What We're Following Today January 16, 2020
“OK Boomer” made it into the Supreme Court Halls
A case dealing with age discrimination has landed itself in the halls of the Supreme Court. This little article talks about how Chief Justice Robert’s directed a question at Attorney Roman Martinez about whether or not someone stating, “OK Boomer” would be actionable.
It will be interesting to see what the courts decide as there are elements of free speech at play. I’m not a fan of people dismissing one another in this way, but at the same time I’m even less of a fan of trying to legislate thought and speech versus attempting to change a mindset and having someone choose to walk a more righteous path of discourse and debate.
The other thing is whether or not the statement represents a systematic discrimination or the discrimination of one person working in the system - identifying where the true accountability lies is critical in all law. If systemic, the penalties should and would be huge, but justice is more restricted if it is something that the individual is responsible for. At any rate, it is interesting to see how quickly the phrase “OK Boomer” has been raised up in today’s lexicon.
OK Boomer On the Today Show
My wife shared with me that she heard an interesting story on the Today Show where OK Boomer was on center stage again. They had an intergenerational theater group that has been created to help forge connections and relationships across generational divides…sound familiar? When we get together, it’s amazing how much we can accomplish.
Mind The Gap - an organization geared towards using theater to help people connect and interact. With interactions like these and like the events we put on at Generation Bridge, we will all realize that judgment is held with a higher authority and something we need to put aside because the “us” versus “they” mentality will only create blockades to meaningful relationships that get started by forming individual connections.
Harmful Effects of Ageism Worldwide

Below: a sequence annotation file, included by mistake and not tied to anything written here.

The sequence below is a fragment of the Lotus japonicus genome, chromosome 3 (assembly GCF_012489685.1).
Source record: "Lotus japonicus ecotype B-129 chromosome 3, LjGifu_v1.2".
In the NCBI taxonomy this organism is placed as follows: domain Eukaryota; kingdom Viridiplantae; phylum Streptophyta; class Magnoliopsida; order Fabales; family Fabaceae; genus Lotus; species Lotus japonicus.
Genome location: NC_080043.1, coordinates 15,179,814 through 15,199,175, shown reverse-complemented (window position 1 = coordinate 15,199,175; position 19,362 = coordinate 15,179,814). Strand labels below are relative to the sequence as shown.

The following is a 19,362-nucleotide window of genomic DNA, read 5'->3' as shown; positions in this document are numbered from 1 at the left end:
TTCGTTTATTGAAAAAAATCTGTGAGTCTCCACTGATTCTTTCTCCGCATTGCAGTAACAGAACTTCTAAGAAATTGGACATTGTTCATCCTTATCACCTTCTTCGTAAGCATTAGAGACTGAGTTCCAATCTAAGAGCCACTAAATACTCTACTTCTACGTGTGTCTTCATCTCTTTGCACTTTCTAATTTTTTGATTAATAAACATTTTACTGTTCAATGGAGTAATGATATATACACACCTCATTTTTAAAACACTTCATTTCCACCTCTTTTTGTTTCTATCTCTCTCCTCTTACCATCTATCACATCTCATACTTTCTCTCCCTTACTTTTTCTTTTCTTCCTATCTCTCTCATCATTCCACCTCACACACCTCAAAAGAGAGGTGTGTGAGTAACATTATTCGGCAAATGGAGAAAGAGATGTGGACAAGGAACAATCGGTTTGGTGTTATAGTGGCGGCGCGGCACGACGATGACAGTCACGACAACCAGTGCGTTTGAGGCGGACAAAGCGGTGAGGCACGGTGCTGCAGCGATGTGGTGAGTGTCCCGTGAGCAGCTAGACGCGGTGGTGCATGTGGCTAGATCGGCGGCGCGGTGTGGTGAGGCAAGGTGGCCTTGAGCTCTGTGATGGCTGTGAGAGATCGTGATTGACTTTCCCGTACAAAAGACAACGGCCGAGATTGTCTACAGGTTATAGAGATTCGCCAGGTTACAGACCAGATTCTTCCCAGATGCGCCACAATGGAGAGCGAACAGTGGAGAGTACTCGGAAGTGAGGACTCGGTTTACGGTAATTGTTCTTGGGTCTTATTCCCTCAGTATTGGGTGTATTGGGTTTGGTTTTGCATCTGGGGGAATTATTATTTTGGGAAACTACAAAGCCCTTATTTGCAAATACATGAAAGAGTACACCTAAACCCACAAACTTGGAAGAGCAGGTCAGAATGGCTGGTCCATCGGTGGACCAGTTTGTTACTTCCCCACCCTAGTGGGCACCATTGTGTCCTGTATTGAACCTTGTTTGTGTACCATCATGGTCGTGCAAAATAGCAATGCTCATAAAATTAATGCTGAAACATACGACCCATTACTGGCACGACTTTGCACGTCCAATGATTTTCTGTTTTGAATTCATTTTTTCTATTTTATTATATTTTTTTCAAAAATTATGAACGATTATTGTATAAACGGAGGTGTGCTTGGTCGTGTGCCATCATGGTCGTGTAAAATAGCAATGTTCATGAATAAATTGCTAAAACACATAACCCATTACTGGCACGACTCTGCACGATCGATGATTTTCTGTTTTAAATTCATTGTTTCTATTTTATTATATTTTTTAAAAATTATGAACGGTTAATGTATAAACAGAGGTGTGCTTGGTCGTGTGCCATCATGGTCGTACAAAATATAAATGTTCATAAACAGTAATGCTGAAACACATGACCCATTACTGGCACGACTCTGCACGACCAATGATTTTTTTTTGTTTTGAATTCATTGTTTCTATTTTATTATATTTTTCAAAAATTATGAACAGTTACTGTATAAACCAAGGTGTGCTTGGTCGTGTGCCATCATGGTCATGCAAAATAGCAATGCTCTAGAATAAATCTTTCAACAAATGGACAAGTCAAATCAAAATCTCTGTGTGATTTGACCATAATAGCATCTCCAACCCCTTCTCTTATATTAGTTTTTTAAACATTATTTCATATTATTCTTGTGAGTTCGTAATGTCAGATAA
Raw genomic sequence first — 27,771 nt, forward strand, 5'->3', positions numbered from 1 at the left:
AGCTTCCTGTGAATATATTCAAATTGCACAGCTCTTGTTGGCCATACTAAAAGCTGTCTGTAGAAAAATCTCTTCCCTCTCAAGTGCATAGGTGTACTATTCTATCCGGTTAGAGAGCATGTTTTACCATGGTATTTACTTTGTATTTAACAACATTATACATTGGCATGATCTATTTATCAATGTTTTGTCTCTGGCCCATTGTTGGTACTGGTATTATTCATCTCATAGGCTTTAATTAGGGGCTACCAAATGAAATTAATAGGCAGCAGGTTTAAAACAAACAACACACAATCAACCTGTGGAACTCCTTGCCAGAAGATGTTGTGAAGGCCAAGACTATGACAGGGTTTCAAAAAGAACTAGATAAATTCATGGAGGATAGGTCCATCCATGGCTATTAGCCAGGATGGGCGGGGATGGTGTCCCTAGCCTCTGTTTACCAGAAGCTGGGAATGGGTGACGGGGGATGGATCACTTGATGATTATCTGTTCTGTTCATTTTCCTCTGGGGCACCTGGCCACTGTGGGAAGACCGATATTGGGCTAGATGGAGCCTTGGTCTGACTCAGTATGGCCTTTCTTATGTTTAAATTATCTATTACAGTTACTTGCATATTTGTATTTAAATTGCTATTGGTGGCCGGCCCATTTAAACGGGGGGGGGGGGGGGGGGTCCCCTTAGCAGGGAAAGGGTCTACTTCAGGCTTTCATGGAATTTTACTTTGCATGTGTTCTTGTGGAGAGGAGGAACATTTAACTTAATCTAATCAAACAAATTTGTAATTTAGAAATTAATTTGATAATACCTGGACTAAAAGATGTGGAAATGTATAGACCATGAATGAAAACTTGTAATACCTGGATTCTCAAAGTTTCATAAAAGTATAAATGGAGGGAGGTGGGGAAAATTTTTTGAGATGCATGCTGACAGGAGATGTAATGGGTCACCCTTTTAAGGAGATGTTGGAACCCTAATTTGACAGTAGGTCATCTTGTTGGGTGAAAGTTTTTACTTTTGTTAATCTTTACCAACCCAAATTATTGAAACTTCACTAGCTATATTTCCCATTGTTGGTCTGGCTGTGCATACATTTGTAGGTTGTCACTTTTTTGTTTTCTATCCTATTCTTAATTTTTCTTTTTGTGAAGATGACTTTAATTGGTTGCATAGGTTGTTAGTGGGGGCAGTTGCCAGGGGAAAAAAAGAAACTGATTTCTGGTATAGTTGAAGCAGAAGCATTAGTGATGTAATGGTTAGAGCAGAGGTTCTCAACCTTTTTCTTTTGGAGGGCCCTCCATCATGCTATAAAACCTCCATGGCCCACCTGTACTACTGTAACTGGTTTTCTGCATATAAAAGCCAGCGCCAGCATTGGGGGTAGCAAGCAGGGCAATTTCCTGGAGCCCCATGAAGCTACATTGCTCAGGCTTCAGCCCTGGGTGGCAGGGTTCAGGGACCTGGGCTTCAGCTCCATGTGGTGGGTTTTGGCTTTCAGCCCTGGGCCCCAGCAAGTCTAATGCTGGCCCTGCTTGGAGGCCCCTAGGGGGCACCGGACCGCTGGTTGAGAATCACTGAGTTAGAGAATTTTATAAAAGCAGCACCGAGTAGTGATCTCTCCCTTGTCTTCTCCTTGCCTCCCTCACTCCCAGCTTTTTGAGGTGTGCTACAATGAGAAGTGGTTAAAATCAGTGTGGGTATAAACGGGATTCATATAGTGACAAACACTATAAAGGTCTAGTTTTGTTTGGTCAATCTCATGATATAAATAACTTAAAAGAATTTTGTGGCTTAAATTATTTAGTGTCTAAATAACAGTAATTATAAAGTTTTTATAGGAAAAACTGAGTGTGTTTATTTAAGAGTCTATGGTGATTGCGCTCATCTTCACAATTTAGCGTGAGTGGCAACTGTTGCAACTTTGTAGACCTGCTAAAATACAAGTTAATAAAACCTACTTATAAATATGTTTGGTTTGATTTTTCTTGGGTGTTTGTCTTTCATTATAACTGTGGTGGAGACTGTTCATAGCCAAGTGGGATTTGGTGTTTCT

This story on Yale’s website illustrates the health impact of ageism in society. Becca Levy, a Yale professor was asked by the World Health Organization to lead an analysis of global data in its newly launched Global Campaign to Combat Ageism. She did a meta analysis of 422 studies globally in order to address the topic of ageism globally.
They looked at things like structural, healthcare, and or individual level ageism examples and their impact on the individual. Here’s a quote from the article, “Evidence of denied access to health care treatments was found in 85% of all relevant studies. In 92% of the international studies of health care students and professionals, there were indications of ageism in medical decisions, and this trend has increased over time, said the researchers.”
Clearly there are elements of ageism that could impact the care we receive as we get older - are people paying attention to symptoms the same way? Are we listening as closely to an elder? What other things might we do / or what other ways might we act that fly contrary to our better selves?
The other side of this is that we make sure we police our own actions with others, BUT that we also stand up for ourselves in the doctor’s office and more. No one knows our bodies like we do and we have a need to feel empowered to advocate on our own behalf. And as caregivers, we also need to feel empowered to advocate for our loved ones.